• outdoor fitness and recreation businesses can operate with 25 people and physical distancing
  • businesses and organizations offering a wide variety of indoor recreation activities are closed, such as indoor play areas, arcades, climbing facilities, dance classes and music lessons
  • museums, libraries and the Art Gallery of Nova Scotia are closed, but libraries can offer pick-up and drop-off of books and other materials
  • there will be no visitors or volunteers allowed inside long-term care facilities but designated care providers can continue to provide normal service and outdoor visits can be arranged
  • all homes licensed by the Department of Community Service under the Homes for Special Care Act cannot have visitors and residents cannot have community access
  • all adult day programs for persons with disabilities funded by the Department of Community Services will be closed except for scheduled vaccine clinics at three of these programs
  • all adult day programs for seniors remain closed provincewide
  • in private indoor workplaces such as offices or warehouses, masks are mandatory effective April 23 in all common areas, places where there is interaction with the public, areas with poor ventilation, and areas where distance cannot be maintained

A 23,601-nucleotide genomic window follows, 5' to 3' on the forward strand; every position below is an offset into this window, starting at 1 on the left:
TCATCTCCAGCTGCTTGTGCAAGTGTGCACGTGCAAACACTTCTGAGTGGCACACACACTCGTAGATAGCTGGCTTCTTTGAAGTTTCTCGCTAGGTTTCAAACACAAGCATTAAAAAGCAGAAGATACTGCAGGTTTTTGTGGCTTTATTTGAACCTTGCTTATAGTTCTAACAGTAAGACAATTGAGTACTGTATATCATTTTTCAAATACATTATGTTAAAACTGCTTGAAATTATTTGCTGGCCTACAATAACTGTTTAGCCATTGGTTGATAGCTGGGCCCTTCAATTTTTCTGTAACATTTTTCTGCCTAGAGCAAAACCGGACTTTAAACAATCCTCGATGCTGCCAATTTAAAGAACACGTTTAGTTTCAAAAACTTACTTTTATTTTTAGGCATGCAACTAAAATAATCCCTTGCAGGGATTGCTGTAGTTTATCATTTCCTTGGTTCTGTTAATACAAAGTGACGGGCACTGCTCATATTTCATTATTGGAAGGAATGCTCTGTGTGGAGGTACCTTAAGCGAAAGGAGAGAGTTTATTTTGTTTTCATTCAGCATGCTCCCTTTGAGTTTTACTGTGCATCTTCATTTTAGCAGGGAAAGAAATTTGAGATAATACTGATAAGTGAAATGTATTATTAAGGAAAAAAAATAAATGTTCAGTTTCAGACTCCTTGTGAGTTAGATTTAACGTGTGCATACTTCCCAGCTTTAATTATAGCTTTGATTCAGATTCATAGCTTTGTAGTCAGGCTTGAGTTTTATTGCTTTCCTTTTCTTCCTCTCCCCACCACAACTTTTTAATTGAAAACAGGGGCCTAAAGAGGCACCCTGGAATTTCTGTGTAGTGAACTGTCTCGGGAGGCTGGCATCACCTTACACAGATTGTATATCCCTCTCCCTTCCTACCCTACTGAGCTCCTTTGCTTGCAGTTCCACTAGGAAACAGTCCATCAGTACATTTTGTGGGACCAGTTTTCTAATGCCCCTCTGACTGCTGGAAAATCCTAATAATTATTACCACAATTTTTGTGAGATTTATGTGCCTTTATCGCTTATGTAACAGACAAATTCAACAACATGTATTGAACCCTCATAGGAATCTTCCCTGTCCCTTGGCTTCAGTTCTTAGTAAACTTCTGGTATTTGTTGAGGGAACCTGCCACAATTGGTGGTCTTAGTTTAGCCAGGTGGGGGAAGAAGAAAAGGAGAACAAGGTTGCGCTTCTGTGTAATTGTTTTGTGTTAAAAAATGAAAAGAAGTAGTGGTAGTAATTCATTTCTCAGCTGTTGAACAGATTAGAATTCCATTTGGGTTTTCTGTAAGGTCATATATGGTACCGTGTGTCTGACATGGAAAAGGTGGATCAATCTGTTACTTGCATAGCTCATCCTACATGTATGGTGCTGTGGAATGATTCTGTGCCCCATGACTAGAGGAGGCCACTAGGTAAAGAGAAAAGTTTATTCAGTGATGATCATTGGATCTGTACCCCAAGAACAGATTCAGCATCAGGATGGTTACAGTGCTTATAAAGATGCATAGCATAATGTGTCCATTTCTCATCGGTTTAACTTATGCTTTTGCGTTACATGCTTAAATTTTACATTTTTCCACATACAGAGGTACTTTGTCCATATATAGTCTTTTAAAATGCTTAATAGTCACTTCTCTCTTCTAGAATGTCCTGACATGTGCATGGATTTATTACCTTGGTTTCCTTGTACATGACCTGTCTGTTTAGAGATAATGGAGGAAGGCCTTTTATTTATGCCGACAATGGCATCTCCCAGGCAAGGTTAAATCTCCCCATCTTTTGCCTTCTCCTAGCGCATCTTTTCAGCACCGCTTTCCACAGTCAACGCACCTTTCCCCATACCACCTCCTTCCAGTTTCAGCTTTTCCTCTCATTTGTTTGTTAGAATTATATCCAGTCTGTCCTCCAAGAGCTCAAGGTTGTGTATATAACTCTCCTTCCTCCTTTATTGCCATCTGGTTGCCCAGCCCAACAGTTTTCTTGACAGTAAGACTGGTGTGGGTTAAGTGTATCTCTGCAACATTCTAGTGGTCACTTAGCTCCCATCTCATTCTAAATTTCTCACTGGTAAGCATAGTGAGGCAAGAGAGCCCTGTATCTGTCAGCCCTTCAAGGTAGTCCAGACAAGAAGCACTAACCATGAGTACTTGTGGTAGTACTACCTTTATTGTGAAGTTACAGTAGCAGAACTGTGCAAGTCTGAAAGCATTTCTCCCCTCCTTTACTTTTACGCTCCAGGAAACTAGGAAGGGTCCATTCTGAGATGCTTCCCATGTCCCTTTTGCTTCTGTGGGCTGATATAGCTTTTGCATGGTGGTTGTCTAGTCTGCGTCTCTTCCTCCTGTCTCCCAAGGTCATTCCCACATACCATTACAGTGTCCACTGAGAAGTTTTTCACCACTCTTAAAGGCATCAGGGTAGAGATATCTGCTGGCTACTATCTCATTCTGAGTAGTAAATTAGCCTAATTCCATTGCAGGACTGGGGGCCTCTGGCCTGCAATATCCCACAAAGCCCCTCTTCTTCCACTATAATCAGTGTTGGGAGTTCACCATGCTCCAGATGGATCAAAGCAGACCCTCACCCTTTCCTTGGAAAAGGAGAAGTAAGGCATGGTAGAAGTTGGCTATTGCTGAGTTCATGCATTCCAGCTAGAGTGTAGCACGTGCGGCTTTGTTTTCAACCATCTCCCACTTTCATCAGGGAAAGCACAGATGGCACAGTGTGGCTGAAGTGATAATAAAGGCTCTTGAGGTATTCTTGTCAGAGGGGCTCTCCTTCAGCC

The restrictions are expected to remain in place for the next four weeks, but they could be lifted early or extended, depending on the epidemiology.

Parks, trails, beaches and playgrounds will stay open, as long as physical distancing and the new gathering limit of five is observed, unless it's an immediate family of more than five people.

Nova Scotians are also being asked to not travel into or out of the affected areas unless it is absolutely necessary. Those essential reasons include school, work, health care, legal requirements and family visitation under the purview of the Department of Community Services. 

In addition, students at the following schools will be learning at home for a two-week period.

  • Auburn Drive High family of schools
  • Cole Harbour District High family of schools
  • Dartmouth High family of schools
  • École secondaire Mosaïque
  • École du Carrefour
  • École Bois-Joli

All other schools will continue with in-person learning, however masks will be mandatory for all students.

There will be no community use of gyms in the affected areas until at least May 20.

"These restrictions are meant to be a circuit breaker," Rankin said. "They're designed to curb social activity so we can protect our health care system from surges and keep our vaccine roll-out on track."

"I know that these measures are tough," he added. "But I want to reassure Nova Scotians, we will be working with them to mitigate the impacts that this is having."

Nova Scotia has also tightened its borders. As of 8 a.m. today, all non-essential travellers are being denied entry into the province for four weeks, unless they're coming from P.E.I or Newfoundland and Labrador.